Social Fact


Social Fact

In Durkheim’s sociology, a social fact is a social phenomenon that has a coercive effect upon the individual. Thus, although, social facts may originally be the product of human action, they have developed an autonomy from their creators (i.e. human beings) to confront humans as something external  to them. They have an objectivity close to that of natural objects and physical laws. For Durkheim (1895) the goal sociology is the study of social facts. Durkheimian sociology considers social fact both as an object and approach of studying society.   

Therefore, social fact may be defined as any way of acting, whether fixed or not, capable of exerting over the individual an external constraint.


The concept of social fact has intricate connection with Auguste Comte’s ‘positive philosophy.’ For him there is a hierarchy of sciences (see the figure).

 He was confident enough to argue that scientific knowledge of society is possible. It could be accumulated and used to improve the human existence so that society could be run rationally without religion or superstition getting in the way of progress.

For Durkheim the scientific study will be the study of social facts. His celebrated work on Suicide (1890) exemplifies the positivistic approach in studying society.

As positivist Comte believed that the scientific study of society should be confined to collecting information about phenomena that can be objectively observed and classified. Comte argued that sociologists should not be concerned with the internal meanings, motives, feeling and emotions of individuals. Since these mental states exist only in the person’s consciousness, they cannot be observed and so they cannot be measured in any objective way.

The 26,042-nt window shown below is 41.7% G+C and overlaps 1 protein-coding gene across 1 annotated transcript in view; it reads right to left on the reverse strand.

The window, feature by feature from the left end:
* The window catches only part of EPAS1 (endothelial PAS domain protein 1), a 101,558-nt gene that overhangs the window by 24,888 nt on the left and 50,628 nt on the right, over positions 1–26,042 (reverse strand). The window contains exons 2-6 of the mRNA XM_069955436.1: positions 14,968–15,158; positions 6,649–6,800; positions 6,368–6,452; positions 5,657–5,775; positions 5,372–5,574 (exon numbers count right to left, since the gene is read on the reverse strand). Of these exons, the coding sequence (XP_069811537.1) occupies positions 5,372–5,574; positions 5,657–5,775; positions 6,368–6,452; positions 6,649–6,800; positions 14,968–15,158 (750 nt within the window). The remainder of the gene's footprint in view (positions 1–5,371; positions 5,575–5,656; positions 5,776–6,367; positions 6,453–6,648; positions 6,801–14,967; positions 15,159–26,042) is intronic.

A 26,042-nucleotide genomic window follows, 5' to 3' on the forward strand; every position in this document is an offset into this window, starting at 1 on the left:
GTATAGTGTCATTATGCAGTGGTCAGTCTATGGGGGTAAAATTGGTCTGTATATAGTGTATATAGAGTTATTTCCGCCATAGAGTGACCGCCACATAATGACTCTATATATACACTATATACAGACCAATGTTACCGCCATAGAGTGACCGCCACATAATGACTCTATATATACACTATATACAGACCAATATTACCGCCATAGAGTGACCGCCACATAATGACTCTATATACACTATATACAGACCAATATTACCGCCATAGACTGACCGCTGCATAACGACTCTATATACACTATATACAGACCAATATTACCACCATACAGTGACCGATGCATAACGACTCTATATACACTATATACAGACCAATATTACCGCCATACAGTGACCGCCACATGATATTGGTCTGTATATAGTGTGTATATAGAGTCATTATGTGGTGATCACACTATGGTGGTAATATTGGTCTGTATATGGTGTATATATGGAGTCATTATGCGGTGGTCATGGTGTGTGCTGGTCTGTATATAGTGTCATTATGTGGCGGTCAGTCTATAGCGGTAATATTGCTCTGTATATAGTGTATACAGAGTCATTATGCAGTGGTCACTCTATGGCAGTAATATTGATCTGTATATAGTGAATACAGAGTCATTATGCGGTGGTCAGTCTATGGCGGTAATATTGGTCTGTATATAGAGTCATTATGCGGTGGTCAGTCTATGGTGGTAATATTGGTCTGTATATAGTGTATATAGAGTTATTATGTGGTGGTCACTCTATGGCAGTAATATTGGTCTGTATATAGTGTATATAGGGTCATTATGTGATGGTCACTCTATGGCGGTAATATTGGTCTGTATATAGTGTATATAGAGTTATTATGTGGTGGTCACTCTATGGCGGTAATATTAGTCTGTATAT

Durkheim agreed that sociologies should confine themselves to studying social facts. He argued ‘the first and most fundamental ruls is “consider social facts as things” (Durkheim 1895). This means that the belief systems, customs and institutions of society – the facts of the social world – should be considered as things in the same way as the objects ane events of the natural world.

However, Durkheim did not believe that social facts consisted only of those things that could be directly observed or measured. To Durkheim, social facts included such phenomena as the belief systems, customs and institutions of society. Belief systems are not directly measurable or observable, since, they exist in consciousness of humans. Nevertheless, Durkheim saw them as existing over and above individual consciousness. Individuals did not choose them and they could not be changed at will.

Durkheim believed that society is not simply a collection of individuals acting independently in terms of their particular psychology or mental state. Instead, collective beliefs, values and laws direct member of society – by social facts that have an existence of their own. Social facts therefore make individuals behave in particular ways.
This is a brief introduction to the concept of social fact (bilingual, meant for my college students)

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